Tuesday, July 13, 2004

more power for the powerful

Bob Wenz has an interesting article on formalist criticism, which he calls "the intentional fallacy". He argues that this fallacy is at the heart of several important issues today: the Supreme Court's disregard of written law, various churches disregard of Scripture, and the idea of gay marriage.

I think it's worth adding that this movement is not only deeply cynical, but deeply anti-democratic as well. The Constitution was set up as a law for the federal government. It was supposed to restrict the federal government and prevent it from infringing the rights and freedoms of the states and citizens. When the federal courts claim that they are allowed to interpret this document in any way they like, they are essentially repudiating the limits on their own powers. They are like a man charged with a crime who gets to interpret the relevant laws in any way he wants.

The situation is similar when church leaders ignore scripture in order to implement their own social philosophies. Church leaders are not supposed to be a law to themselves, they are supposed to be subject to God. When they decide that they are entitled to read scripture in any way they like, then they are essentially rejecting the authority of God in favor of their own wisdom. You can hardly get more anti-Christian than that. The fallen will of man is one of the central teachings of Christianity. Yet these leaders prefer to rely on their own will than on the clear teaching of scripture.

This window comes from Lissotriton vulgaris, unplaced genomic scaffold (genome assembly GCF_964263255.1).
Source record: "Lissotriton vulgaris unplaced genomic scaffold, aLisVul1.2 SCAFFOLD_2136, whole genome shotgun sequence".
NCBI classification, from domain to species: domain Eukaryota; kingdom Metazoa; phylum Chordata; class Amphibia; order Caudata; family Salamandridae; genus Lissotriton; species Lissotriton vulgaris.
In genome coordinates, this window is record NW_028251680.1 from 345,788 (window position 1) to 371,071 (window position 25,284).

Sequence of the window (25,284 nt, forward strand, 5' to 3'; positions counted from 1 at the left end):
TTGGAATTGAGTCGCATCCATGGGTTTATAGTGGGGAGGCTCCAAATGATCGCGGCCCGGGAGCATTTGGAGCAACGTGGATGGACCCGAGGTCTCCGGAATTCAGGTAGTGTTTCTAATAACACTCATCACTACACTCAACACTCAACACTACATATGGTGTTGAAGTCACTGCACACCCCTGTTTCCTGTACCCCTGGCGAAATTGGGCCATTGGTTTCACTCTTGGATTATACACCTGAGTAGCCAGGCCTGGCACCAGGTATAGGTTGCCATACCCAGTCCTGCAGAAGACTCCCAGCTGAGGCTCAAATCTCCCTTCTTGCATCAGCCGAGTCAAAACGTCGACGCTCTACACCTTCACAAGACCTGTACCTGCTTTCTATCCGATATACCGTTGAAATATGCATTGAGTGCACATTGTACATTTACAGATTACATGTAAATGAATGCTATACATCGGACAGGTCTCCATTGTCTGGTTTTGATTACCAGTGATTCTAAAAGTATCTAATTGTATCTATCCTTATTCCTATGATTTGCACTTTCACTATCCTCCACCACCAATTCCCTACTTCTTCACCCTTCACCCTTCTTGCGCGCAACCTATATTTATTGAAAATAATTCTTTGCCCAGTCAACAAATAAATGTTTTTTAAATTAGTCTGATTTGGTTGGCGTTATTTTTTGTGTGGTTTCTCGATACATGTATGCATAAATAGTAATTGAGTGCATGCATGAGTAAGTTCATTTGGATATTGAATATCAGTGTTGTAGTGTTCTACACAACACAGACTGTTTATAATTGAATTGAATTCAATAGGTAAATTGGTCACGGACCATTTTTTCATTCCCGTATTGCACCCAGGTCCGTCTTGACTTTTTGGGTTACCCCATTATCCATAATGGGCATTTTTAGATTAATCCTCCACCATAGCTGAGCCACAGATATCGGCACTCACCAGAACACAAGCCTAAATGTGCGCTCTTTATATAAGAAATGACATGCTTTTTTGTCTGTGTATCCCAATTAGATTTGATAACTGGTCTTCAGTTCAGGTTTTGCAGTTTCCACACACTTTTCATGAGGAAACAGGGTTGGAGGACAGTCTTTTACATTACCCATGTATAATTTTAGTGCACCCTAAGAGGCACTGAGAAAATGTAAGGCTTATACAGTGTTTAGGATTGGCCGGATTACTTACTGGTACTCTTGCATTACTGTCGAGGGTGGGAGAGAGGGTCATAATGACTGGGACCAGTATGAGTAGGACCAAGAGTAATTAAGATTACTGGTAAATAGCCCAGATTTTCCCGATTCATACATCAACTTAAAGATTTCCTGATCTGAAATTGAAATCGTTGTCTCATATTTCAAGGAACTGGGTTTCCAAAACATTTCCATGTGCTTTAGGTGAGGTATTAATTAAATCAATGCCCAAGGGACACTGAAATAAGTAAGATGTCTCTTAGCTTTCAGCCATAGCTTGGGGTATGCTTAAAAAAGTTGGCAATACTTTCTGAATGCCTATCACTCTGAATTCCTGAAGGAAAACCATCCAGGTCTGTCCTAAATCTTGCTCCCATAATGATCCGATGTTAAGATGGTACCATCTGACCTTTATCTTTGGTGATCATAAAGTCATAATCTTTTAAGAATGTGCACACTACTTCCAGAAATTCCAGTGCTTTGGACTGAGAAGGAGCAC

So, if they aren't following the will of God, why do they have a job? What are they getting paid for? Why does anyone listen to them? Surely the members of these churches don't attend sermons to hear the worldly moralizing of some random, Godless, self-important seminary graduate. And surely they don't intend their contributions to support said seminary graduates either. Yet these church leaders seem completely comfortable taking money under false pretenses and undermining the very institution they are paid to shepherd. Have they no shame at all?

These three situations have a common element: they could not get their way with a democratic process. Even though they have the megaphone, they can't convince a majority to side with them. So they abuse their power, using their philosophy of interpretation as an excuse. And they feel good about it because they are so much wiser than the masses. The unruly masses need to be told what-for once in a while.

These leaders have decided that they are not bound by the same rules, laws, and institutions that bind everyone else. And only they have this higher wisdom, not the rest of us. If we did then they wouldn't need to give us so many laws to follow. They always want new laws telling us what drugs we can take, where we can buy them, what kind of car we can buy, how (or whether) we can defend ourselves, where we can smoke, what we can pay people, what we can do with our own land, what kinds of business we can run, what kinds of political advertisements we can run. And they take away a large percentage our money to spend in ways that they think are important, regardless of how we feel about it.

All of these restrictions for us, but not for the leaders. The federal government isn't bound by the Constitution specifically written to bind it. The church hierarchy isn't bound by the Word of the God it supposedly exists to serve. National leaders aren't bound by the tradition and custom that makes civil society possible. These elitists are bound by nothing but their own wisdom and good intentions. Libertarianism for me but not for thee. Just let someone try to pay less than the minimum wage and claim that he is interpreting the intentions of the law.

It is true that the constitution was never followed perfectly and consistently by those in power. And it is certainly true that Christians have not always followed scripture. There have always been philosophies and theories to play against a clear reading of the rules. But this new one, the bald and unapologetic retranslation of anything you don't like, is the most pernicious yet. It lets the powerful do whatever they want, and feel moral about it.

Thanks to One Hand Clapping for the link.

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